Happy Mother’s Day to all who are, or have, cherished moms. It’s your day, so live it your way.

Linda Williams Rorem, Mother’s Day, 2013

Mom Down

Mother’s Day is just around the corner and stores are festooned with celebratory banners reminding us to honor all things Momish and to commemorate contributions to family life.  My stay-at-home dad friend, Tom, often proclaims, “Mom is a job description not a gender.” Today, I applaud the Mom of the house, whether it is a she or a he.

The mom-job broadly speaking is to operate the central nervous system of the family unit. The advertising agency for United Parcel Service (UPS) developed a tag-line, “We love logistics.” It is without a doubt that they came up with that line while observing the electromagnetic signals emanating from a mom’s brain.brain-waves control tower

Nobody knows logistics like a mom.

Our brains hold millions of information bits that may require retrieval at any moment. We need to simultaneously know the time and date of a doctor appointment, the shoe size of our youngest child and the location of the “hidden” ketchup bottle in the refrigerator. We must know when a birthday present needs to be purchased, when a carpool time needs to be swapped and which volunteer spot needs to be filled one month from Friday. We must keep the food-supply and medical-supply chain filled at all times and know the directions to Grandma’s 85th birthday party in the next state.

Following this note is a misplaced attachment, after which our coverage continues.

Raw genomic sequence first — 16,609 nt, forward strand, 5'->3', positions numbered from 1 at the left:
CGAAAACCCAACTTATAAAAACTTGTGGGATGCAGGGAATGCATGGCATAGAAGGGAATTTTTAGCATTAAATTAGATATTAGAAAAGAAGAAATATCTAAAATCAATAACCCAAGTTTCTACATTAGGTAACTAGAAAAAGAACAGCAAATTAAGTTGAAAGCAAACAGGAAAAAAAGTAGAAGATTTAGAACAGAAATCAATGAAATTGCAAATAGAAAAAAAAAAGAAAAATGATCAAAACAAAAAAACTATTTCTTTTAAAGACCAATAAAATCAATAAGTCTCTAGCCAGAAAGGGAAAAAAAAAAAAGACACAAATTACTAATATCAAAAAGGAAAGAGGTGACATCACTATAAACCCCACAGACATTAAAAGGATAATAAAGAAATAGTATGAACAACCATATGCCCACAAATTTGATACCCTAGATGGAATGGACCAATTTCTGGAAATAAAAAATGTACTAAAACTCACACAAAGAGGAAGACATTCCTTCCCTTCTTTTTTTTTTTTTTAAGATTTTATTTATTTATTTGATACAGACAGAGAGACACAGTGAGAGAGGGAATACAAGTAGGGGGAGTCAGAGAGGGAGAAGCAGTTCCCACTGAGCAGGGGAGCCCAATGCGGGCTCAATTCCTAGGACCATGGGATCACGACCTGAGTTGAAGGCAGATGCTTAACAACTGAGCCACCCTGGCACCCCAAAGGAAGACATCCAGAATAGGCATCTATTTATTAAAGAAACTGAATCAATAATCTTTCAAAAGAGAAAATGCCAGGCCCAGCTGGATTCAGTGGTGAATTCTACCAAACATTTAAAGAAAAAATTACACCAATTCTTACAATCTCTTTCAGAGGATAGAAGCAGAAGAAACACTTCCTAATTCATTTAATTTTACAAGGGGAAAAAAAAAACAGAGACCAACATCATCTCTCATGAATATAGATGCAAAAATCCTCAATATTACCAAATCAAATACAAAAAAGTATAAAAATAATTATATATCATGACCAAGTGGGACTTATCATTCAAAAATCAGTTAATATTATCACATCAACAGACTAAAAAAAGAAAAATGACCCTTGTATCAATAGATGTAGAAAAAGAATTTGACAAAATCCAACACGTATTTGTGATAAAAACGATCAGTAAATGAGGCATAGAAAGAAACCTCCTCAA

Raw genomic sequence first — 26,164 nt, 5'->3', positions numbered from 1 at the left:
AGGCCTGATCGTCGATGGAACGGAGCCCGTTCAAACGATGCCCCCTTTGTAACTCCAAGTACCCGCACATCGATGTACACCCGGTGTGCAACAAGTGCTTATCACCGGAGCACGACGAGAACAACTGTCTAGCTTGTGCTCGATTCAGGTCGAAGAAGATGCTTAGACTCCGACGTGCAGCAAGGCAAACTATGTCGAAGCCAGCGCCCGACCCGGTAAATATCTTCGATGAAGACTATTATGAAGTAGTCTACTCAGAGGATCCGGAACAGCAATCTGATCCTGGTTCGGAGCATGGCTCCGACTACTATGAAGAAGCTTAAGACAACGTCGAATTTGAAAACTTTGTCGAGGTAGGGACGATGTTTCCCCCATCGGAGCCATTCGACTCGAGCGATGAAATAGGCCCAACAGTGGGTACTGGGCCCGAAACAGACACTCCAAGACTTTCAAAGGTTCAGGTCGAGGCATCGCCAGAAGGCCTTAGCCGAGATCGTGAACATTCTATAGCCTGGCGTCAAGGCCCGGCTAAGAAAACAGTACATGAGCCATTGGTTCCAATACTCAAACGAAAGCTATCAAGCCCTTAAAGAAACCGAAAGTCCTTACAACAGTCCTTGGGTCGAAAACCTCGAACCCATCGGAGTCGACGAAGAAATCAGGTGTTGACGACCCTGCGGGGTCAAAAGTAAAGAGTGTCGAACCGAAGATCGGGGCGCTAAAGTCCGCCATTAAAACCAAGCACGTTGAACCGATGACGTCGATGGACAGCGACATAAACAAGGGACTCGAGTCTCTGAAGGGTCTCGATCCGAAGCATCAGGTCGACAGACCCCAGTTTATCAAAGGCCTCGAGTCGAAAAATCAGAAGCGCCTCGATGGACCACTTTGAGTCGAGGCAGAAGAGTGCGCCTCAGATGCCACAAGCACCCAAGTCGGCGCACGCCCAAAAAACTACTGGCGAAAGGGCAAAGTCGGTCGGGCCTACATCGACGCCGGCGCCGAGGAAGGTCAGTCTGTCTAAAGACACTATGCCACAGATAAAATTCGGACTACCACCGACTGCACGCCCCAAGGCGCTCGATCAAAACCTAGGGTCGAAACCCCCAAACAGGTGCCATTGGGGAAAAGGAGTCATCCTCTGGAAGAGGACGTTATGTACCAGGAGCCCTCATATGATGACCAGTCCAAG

When a mom goes down, it is akin to the central air-command server crashing. It is a finely balanced house of cards that collapses when the critical piece is removed. I’ve seen it happen to families and it is not pretty. However, the army of “moms” at-the-ready is a majestic sight to behold.

Last week, I was the “mom down.” My husband had a freak accident that resulted in emergency surgery. He is recovering and on the mend but there were some scary moments. My hats off to the “special forces” that appeared.

  1. First Responders. Thank you to my “wingmen.” I called them while following an ambulance. I didn’t explain much, yet asked them to get medical information retrieved and vetted. These moms got back to me within 40 minutes. They pulled favors and people out of meetings to get the important information I needed fast.
  2. Meals on Wheels. Food appeared. I have kids at home who were bewildered and upset as I tried to update them from the hospital. A meal appeared that night and each night after. One of our favorite deliveries was from a dad who was concerned about our teenage boys getting fed. Biggest bowl of pasta ever. He must have used 5 pots to prepare.
  3. Rapid Transit. My kids got to where they needed to go. Pick-up and delivery service with a smile.
  4. Visitors. My husband’s friends provided a steady stream of good cheer at the hospital and at home.
  5. Humor. A little levity goes a long way to defuse a tense time. Thank you to all the friends who masked their worried looks and managed to get us laughing.

Even though the mom in this situation was not the injured person, the control tower was taken out of play. My friend told me that when she heard the news she sprung into action knowing there was a mom down in the neighborhood.

Happy Mother’s Day to the moms and dads who pitched in without asking and those who asked how they could pitch in. It was humbling and I am so appreciative. Our family is now “mom up,” with all the extra support.

Carol Lewis Gullstad

May 6, 2013